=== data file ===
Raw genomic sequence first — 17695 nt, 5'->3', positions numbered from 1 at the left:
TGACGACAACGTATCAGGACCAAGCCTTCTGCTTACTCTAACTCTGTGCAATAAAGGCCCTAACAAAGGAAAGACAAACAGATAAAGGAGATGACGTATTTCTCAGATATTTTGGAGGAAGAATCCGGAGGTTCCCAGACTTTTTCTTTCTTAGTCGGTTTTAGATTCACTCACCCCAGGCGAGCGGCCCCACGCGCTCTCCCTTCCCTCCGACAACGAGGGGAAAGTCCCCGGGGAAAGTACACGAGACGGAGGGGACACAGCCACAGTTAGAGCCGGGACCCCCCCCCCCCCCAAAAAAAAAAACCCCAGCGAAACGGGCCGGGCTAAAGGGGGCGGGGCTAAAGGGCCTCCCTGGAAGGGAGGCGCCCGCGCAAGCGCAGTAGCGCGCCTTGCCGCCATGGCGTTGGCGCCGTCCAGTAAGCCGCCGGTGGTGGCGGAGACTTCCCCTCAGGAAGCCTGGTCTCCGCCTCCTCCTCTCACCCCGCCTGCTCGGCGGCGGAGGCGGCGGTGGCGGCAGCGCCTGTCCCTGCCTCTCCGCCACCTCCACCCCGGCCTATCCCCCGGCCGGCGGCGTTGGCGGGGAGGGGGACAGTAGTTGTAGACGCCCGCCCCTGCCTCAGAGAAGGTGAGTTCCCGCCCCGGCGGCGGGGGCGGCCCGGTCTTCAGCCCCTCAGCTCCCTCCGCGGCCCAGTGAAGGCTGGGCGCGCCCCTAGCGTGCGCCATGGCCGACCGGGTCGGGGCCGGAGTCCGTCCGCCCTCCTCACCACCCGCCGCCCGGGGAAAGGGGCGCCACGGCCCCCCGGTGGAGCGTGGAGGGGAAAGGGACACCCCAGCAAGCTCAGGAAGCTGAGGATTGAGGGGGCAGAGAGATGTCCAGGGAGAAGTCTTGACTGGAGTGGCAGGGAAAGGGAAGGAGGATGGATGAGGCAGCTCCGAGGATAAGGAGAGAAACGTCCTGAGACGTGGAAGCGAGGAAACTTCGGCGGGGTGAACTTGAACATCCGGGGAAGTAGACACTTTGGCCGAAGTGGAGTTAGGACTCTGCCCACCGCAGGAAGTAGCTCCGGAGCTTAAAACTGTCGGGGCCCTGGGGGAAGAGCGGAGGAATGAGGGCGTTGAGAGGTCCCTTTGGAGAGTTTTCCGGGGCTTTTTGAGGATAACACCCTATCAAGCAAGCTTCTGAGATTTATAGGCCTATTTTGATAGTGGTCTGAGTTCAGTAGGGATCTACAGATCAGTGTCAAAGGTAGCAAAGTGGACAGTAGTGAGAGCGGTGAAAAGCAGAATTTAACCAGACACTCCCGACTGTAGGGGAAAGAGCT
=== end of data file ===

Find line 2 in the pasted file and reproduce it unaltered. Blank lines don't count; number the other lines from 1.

TGACGACAACGTATCAGGACCAAGCCTTCTGCTTACTCTAACTCTGTGCAATAAAGGCCCTAACAAAGGAAAGACAAACAGATAAAGGAGATGACGTATTTCTCAGATATTTTGGAGGAAGAATCCGGAGGTTCCCAGACTTTTTCTTTCTTAGTCGGTTTTAGATTCACTCACCCCAGGCGAGCGGCCCCACGCGCTCTCCCTTCCCTCCGACAACGAGGGGAAAGTCCCCGGGGAAAGTACACGAGACGGAGGGGACACAGCCACAGTTAGAGCCGGGACCCCCCCCCCCCCCAAAAAAAAAAACCCCAGCGAAACGGGCCGGGCTAAAGGGGGCGGGGCTAAAGGGCCTCCCTGGAAGGGAGGCGCCCGCGCAAGCGCAGTAGCGCGCCTTGCCGCCATGGCGTTGGCGCCGTCCAGTAAGCCGCCGGTGGTGGCGGAGACTTCCCCTCAGGAAGCCTGGTCTCCGCCTCCTCCTCTCACCCCGCCTGCTCGGCGGCGGAGGCGGCGGTGGCGGCAGCGCCTGTCCCTGCCTCTCCGCCACCTCCACCCCGGCCTATCCCCCGGCCGGCGGCGTTGGCGGGGAGGGGGACAGTAGTTGTAGACGCCCGCCCCTGCCTCAGAGAAGGTGAGTTCCCGCCCCGGCGGCGGGGGCGGCCCGGTCTTCAGCCCCTCAGCTCCCTCCGCGGCCCAGTGAAGGCTGGGCGCGCCCCTAGCGTGCGCCATGGCCGACCGGGTCGGGGCCGGAGTCCGTCCGCCCTCCTCACCACCCGCCGCCCGGGGAAAGGGGCGCCACGGCCCCCCGGTGGAGCGTGGAGGGGAAAGGGACACCCCAGCAAGCTCAGGAAGCTGAGGATTGAGGGGGCAGAGAGATGTCCAGGGAGAAGTCTTGACTGGAGTGGCAGGGAAAGGGAAGGAGGATGGATGAGGCAGCTCCGAGGATAAGGAGAGAAACGTCCTGAGACGTGGAAGCGAGGAAACTTCGGCGGGGTGAACTTGAACATCCGGGGAAGTAGACACTTTGGCCGAAGTGGAGTTAGGACTCTGCCCACCGCAGGAAGTAGCTCCGGAGCTTAAAACTGTCGGGGCCCTGGGGGAAGAGCGGAGGAATGAGGGCGTTGAGAGGTCCCTTTGGAGAGTTTTCCGGGGCTTTTTGAGGATAACACCCTATCAAGCAAGCTTCTGAGATTTATAGGCCTATTTTGATAGTGGTCTGAGTTCAGTAGGGATCTACAGATCAGTGTCAAAGGTAGCAAAGTGGACAGTAGTGAGAGCGGTGAAAAGCAGAATTTAACCAGACACTCCCGACTGTAGGGGAAAGAGCT